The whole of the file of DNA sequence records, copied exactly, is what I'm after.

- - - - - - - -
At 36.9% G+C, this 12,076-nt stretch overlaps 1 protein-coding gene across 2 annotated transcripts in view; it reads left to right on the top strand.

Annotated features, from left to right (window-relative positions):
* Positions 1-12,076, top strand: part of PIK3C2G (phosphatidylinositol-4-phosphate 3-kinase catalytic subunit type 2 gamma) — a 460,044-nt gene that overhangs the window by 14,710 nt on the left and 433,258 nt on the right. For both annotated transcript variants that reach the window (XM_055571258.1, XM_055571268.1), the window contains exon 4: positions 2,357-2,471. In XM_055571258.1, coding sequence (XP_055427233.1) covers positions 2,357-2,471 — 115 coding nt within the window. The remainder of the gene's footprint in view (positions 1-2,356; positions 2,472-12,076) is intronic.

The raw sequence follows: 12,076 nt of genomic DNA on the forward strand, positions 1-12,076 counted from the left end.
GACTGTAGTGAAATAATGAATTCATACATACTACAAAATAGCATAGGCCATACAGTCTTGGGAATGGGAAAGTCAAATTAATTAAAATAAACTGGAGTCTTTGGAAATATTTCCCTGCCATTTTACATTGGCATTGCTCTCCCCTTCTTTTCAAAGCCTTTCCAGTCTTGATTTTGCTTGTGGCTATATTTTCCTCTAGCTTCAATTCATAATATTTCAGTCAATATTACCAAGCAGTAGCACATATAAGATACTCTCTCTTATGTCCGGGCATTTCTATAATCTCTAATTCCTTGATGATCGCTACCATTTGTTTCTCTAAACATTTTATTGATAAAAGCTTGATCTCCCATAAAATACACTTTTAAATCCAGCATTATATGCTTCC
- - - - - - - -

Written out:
At 36.9% G+C, this 12,076-nt stretch overlaps 1 protein-coding gene across 2 annotated transcripts in view; it reads left to right on the top strand.

Annotated features, from left to right (window-relative positions):
* Positions 1-12,076, top strand: part of PIK3C2G (phosphatidylinositol-4-phosphate 3-kinase catalytic subunit type 2 gamma) — a 460,044-nt gene that overhangs the window by 14,710 nt on the left and 433,258 nt on the right. For both annotated transcript variants that reach the window (XM_055571258.1, XM_055571268.1), the window contains exon 4: positions 2,357-2,471. In XM_055571258.1, coding sequence (XP_055427233.1) covers positions 2,357-2,471 — 115 coding nt within the window. The remainder of the gene's footprint in view (positions 1-2,356; positions 2,472-12,076) is intronic.

The raw sequence follows: 12,076 nt of genomic DNA on the forward strand, positions 1-12,076 counted from the left end.
GACTGTAGTGAAATAATGAATTCATACATACTACAAAATAGCATAGGCCATACAGTCTTGGGAATGGGAAAGTCAAATTAATTAAAATAAACTGGAGTCTTTGGAAATATTTCCCTGCCATTTTACATTGGCATTGCTCTCCCCTTCTTTTCAAAGCCTTTCCAGTCTTGATTTTGCTTGTGGCTATATTTTCCTCTAGCTTCAATTCATAATATTTCAGTCAATATTACCAAGCAGTAGCACATATAAGATACTCTCTCTTATGTCCGGGCATTTCTATAATCTCTAATTCCTTGATGATCGCTACCATTTGTTTCTCTAAACATTTTATTGATAAAAGCTTGATCTCCCATAAAATACACTTTTAAATCCAGCATTATATGCTTCC